Baptists in particular were severely persecuted as a religious minority in Virginia from about 1760 to 1780. In practicing their faith they were beaten, jailed, and fined by other Christians when church and state were united there. In response Baptists and others said that church and state should be separate in order that the government would not infringe on the rights of conscience of anyone, including those belonging to religious groups that were not in the majority and those claiming no religious faith at all. 

Many would say that religious freedom is best preserved by keeping government out of religion entirely, including public prayer at government meetings. But Christians who want for this to remain a truly free country and who desire prayer in government meetings must make the practice free and fair for all faith groups and for those of no faith, including those in the minority. And I'm wondering how that can be accomplished in a manner that guards the fundamental right of religious liberty for all. 


Wednesday, April 3, 2013

NC lawmakers seek to set up a state religion

My oldest daughter sent me a text message saying there is an effort underway in the North Carolina legislature to create a state establishment of religion in this state. She knows my passion for church-state separation so I figured this was the opening to some joke, but she assured me that she was serious. I poked around online and discovered that she is right.

According to one article, House Bill 494, filed by Rowan County Representatives Harry Warren and Carl Ford includes this language:

"The North Carolina General Assembly asserts that the Constitution of the United States of America does not prohibit states or their subsidiaries from making laws respecting an establishment of religion ... The North Carolina General Assembly does not recognize federal court rulings which prohibit and otherwise regulate the State of North Carolina, its public schools or any political subdivisions of the State from making laws respecting an establishment of religion."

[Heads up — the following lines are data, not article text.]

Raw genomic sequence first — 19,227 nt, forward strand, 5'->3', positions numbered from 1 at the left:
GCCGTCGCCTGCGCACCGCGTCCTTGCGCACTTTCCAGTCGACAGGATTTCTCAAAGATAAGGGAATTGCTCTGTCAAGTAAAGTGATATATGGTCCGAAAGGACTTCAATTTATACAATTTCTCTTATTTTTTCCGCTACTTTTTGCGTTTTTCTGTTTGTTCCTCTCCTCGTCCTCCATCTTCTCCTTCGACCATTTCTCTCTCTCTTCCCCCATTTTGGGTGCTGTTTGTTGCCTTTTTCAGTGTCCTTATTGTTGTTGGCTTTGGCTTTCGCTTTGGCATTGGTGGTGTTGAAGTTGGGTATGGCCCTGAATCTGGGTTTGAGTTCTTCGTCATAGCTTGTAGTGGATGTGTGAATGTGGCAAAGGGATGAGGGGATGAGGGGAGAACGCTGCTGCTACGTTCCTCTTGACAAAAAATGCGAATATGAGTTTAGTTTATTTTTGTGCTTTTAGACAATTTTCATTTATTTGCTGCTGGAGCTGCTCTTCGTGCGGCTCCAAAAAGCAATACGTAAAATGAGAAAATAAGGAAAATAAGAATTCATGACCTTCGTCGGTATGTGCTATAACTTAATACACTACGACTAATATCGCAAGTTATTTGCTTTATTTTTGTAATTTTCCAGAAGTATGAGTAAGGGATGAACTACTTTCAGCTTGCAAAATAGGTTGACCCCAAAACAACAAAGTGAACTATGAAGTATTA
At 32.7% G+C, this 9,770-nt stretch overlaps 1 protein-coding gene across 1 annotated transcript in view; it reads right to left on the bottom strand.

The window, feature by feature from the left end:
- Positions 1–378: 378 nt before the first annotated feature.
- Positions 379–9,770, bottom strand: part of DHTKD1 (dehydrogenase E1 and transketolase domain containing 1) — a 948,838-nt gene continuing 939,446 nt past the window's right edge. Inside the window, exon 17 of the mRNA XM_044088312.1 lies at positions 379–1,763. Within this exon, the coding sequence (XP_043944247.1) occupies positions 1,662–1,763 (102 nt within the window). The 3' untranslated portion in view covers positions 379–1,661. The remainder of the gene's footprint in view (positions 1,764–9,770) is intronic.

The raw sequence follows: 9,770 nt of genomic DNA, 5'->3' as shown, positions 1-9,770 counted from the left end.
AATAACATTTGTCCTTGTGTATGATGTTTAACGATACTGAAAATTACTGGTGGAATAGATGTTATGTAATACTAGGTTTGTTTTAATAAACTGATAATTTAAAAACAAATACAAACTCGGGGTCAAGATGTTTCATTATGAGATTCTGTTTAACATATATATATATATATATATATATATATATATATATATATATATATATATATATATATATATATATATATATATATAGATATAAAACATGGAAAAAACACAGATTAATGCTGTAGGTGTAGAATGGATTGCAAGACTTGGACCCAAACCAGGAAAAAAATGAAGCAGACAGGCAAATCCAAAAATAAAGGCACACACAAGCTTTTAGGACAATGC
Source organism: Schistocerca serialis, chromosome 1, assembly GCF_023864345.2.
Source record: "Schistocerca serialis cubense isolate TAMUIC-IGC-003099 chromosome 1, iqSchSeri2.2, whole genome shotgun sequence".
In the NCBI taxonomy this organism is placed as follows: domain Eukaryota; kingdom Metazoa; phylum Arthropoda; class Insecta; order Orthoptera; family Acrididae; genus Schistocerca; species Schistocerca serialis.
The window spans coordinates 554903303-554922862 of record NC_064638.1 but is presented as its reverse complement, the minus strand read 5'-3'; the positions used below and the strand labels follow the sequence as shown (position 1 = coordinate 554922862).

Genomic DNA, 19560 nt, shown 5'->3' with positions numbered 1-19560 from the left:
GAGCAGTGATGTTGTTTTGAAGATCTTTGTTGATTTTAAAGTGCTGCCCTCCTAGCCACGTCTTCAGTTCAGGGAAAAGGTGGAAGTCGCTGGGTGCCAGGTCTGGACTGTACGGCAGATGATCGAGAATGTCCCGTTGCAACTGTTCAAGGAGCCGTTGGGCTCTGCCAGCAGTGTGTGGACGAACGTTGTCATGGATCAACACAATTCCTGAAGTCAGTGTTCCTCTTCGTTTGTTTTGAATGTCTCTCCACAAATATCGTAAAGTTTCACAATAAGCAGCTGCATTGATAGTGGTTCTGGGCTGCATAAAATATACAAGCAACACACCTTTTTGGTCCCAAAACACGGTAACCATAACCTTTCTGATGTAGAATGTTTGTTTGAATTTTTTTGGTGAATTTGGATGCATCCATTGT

Eleven other House members have signed on as sponsors including Majority Leader Edgar Starnes. I have no idea what chance of passage this bill has, but I hope it's zilch. It is disturbing enough  that at least 13 legislators of this state would support such an embarrassing, stupid, and appalling bill. 

I've had trouble with the government of this state losing tax documents that my accountant mailed (fortunately using certified mail). If the government can't keep track of my tax documents, Lord knows I don't want the government messing around in my religion or that of anyone else.

There are so many angles from which to underscore the utter idiocy of this bill. It would be easy to start listing the long trail of blood left in history by state establishments of religion. But, for the moment, I'll stick to an application of one feature from the earthly ministry of Jesus. 

The devil offered Jesus the power of the governments of the world to accomplish his mission and Jesus rejected the offer for what it was: a temptation of Satan. Thus Jesus established a pattern of separateness between his mission and government. He died not with the sword of government in his hand but with the spear of government in his side.

Would that the 13 lawmakers sponsoring this bill would apply this wisdom of Christ by keeping government and religion institutionally separate.